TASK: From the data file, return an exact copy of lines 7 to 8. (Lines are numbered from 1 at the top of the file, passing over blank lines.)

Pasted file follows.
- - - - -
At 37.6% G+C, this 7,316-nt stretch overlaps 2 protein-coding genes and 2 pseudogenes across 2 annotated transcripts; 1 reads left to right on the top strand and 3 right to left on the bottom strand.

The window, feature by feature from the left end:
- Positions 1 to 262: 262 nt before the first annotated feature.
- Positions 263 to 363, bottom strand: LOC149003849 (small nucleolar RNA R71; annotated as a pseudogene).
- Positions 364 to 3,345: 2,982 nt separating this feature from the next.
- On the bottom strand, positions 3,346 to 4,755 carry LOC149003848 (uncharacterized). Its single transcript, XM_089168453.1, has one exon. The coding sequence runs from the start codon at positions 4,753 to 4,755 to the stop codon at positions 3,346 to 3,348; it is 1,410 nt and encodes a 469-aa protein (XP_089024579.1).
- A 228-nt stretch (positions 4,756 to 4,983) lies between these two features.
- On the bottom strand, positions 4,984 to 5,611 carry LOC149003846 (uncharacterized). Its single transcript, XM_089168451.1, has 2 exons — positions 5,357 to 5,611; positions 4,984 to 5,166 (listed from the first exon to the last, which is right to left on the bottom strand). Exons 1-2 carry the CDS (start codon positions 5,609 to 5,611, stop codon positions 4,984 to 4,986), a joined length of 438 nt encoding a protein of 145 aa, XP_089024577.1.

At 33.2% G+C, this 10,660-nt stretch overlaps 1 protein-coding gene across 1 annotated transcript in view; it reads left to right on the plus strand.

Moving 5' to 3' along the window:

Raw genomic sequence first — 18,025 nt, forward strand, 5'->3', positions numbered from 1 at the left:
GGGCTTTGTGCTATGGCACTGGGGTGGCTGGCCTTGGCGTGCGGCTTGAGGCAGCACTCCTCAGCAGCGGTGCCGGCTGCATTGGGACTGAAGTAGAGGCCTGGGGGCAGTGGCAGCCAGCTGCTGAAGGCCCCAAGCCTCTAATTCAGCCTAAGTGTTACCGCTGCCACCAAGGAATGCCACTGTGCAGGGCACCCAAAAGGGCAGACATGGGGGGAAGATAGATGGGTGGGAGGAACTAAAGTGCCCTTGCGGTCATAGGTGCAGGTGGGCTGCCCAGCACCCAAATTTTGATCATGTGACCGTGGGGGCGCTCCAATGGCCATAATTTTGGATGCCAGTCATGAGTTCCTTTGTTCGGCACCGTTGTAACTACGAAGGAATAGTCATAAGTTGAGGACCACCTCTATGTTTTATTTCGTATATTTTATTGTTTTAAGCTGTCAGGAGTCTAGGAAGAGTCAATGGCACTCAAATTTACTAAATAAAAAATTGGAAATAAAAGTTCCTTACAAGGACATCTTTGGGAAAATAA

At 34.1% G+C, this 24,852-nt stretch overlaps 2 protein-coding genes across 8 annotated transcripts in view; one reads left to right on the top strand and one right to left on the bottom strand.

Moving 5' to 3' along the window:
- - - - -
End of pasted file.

- A 228-nt stretch (positions 4,756 to 4,983) lies between these two features.
- On the bottom strand, positions 4,984 to 5,611 carry LOC149003846 (uncharacterized). Its single transcript, XM_089168451.1, has 2 exons — positions 5,357 to 5,611; positions 4,984 to 5,166 (listed from the first exon to the last, which is right to left on the bottom strand). Exons 1-2 carry the CDS (start codon positions 5,609 to 5,611, stop codon positions 4,984 to 4,986), a joined length of 438 nt encoding a protein of 145 aa, XP_089024577.1.